I wrote this poem in 2011 after a semester of visiting a Bhutanese refugee family in Rogers Park, Illinois. They had lived (grown up, married, and had a child) in a Nepalese refugee camp for about fifteen years before being granted refugee status by the States.

As a college student, I hadn’t thought much about the experience of coming to the US for the first time, but this family, whose names I never wrote down but whose faces are burned into my mind, changed how I looked at our world.

I’ve lost contact with the family but I hold onto the memories of this Hindu Bhutanese family (three generations in a one-bedroom apartment) and the smiles on their faces and hope in their eyes.

I weep for the refugees being turned away at airports, immigrants being told they can’t come to this land of freedom, and permanent residents being questioned about their nationality or citizenship.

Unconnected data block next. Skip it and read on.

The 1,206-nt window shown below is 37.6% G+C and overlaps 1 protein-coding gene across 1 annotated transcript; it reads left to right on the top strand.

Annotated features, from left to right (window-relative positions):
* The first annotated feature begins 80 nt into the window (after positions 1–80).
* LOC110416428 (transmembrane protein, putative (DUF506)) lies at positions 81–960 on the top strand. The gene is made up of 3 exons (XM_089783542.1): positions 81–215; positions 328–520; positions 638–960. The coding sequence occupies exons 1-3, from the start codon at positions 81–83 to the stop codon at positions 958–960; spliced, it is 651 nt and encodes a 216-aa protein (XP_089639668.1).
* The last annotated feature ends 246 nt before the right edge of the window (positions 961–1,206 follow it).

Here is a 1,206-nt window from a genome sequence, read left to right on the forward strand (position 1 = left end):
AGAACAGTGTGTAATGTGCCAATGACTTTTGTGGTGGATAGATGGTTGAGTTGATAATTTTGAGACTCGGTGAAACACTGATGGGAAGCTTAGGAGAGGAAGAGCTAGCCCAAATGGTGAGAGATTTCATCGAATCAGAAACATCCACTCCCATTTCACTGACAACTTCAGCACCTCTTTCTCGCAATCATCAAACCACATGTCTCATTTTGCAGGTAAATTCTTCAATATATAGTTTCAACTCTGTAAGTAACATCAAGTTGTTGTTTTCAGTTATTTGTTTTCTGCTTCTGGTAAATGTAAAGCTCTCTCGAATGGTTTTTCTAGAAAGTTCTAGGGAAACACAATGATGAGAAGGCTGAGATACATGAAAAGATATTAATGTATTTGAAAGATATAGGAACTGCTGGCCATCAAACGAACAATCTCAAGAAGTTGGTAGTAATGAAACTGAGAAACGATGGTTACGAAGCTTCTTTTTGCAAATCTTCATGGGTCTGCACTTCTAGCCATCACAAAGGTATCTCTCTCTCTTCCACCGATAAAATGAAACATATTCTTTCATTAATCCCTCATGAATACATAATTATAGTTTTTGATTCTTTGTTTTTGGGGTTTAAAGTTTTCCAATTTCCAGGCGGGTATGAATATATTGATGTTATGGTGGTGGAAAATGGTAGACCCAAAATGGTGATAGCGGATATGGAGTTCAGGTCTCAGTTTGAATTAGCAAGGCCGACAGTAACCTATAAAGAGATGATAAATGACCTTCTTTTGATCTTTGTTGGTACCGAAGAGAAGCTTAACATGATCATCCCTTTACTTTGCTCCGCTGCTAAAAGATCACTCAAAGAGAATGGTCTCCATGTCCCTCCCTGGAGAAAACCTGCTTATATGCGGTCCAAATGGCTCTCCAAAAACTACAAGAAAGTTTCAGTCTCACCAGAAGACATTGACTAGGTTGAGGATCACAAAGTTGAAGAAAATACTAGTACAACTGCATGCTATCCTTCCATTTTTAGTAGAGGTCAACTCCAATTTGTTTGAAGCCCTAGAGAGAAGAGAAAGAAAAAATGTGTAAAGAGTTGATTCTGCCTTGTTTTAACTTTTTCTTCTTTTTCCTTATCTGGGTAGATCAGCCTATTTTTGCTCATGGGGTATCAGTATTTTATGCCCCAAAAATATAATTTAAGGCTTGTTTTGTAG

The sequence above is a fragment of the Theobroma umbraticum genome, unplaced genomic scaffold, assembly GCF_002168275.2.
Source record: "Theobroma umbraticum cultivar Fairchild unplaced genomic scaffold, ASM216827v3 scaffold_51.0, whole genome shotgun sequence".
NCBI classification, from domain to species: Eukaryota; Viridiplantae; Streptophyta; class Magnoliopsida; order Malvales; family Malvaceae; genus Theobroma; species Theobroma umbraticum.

Refugees are seeking a better life; let’s welcome them. Regardless of the country/religion/background they come from, let us be swagatam, tarḥāb, welcome.

Translation guide for Hindi:

Swagatam: welcome

Namaste: hello

Dama bat: thank you

Featured Page: EndTheStigma

UPDATED 1/4/17: There has been some confusion about the End the Sigma page – I am not the creator, but after I published this blog, I was accepted as part of the Facebook and Twitter moderation team. Please direct any questions about the End the Stigma badges to the Facebook page!